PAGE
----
Last week, NASA had an industry day for its recently released Human Landing System Broad Agency Announcement (BAA). The space agency is seeking private participation in the development of a landing system capable of delivering astronauts to the surface of the moon by 2028.
The following are excerpts from the PowerPoint presentation give by NASA officials last week that outlined the agency’s plans. The complete slides are here.
The main goal is to use the moon to test and perfect technologies for use in sending astronauts to Mars in the 2030’s.
The effort will proceed on parallel tracks, with a series of surface missions and the establishment of a human-tended Lunar Gateway in orbit.
The Gateway is designed to:
- Enable human crewed missions, including surface missions
- Meet scientific requirements for lunar discovery and exploration
- Prove technologies that enable Lunar missions and feed forward to Mars and other deep space destinations.
The Gateway will be in a Near-Rectilinear Halo Orbit instead of a circular one.
The development of landers will proceed along parallel paths leading to one capable of carrying astronauts to the surface.
NASA’s plans for human landing system would double the number of people on the surface from the two who landed during the Apollo program. Sorties on the moon would last for seven days.
NASA has studied several landing vehicle options.
The following slides show the buildup of a Notional Human Landing System Reference Architecture
The program foresees the use of NASA’s Space Launch System as well as commercial boosters.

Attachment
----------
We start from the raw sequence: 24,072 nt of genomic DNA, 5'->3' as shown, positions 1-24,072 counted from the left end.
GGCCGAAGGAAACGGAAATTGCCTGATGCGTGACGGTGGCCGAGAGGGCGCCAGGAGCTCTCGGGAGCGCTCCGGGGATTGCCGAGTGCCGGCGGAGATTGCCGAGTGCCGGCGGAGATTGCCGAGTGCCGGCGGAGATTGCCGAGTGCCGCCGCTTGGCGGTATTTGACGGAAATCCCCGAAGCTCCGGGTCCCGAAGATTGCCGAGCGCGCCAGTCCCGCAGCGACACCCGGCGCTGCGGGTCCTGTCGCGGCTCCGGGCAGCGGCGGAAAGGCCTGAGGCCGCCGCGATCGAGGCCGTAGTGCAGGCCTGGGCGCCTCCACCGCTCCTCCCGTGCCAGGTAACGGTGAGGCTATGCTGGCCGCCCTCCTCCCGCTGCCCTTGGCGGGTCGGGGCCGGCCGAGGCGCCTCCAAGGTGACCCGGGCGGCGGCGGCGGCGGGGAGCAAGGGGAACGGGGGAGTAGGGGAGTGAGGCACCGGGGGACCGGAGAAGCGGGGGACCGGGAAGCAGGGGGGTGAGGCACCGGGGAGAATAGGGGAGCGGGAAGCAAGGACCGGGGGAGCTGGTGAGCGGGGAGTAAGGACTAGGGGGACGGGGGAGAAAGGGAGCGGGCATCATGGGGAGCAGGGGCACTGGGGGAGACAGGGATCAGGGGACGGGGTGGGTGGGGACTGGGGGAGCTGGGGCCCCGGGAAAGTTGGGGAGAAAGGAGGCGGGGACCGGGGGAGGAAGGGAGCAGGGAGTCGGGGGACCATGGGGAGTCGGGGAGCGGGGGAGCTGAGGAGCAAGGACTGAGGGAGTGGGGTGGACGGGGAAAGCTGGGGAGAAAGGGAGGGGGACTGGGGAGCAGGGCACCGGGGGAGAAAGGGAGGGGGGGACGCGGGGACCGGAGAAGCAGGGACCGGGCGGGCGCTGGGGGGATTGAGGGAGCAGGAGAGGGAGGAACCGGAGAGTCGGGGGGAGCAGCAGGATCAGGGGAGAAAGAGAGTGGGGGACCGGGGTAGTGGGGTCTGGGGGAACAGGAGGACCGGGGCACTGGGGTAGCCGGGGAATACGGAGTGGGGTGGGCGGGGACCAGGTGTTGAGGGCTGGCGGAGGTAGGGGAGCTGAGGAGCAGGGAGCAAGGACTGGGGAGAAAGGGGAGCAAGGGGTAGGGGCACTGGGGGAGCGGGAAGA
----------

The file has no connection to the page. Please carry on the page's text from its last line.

By 2028, the United States would land up to four astronauts on the lunar surface. The landing would occur a year prior to the 60th anniversary of the first human landing on the moon by Apollo 11 in July 1969.
The notional acquistion schedule.
NASA is looking to develop systems capable of landing at least 9 metric tons on the surface from low lunar orbit (LLO). At minimum, the transfer vehicle would be capable of evolving to be fully reusable.
The NASA Human Landing System is kicking off with the solicitation of Phase A proposals for firm fixed price contracts for trade studies, long-lead items, and risk reduction prototypes.
NASA will spend $30 to $40 million in FY 2019 for the six month studies. The solicitation is open to companies, universities and non-profit organizations.
Foreign institutions, NASA civil servants, Jet Propulsion Laboratory (JPL) employees, national laboratories, and federally funded research and development centers (FFRDCs) are not allowed to submit proposals as prime contractors. They may, however, participate as team members.
Proposers’s corporate contribution must total 20% of the overall effort. The figure is reduced to 10% for small businesses.
The schedule is tight with proposals due on March 25 and contract awards projected for July.
After the studies are completed, NASA will make up to two awards for design, development test and evaluation (DDT&E) and planned 2024 flight demonstrations.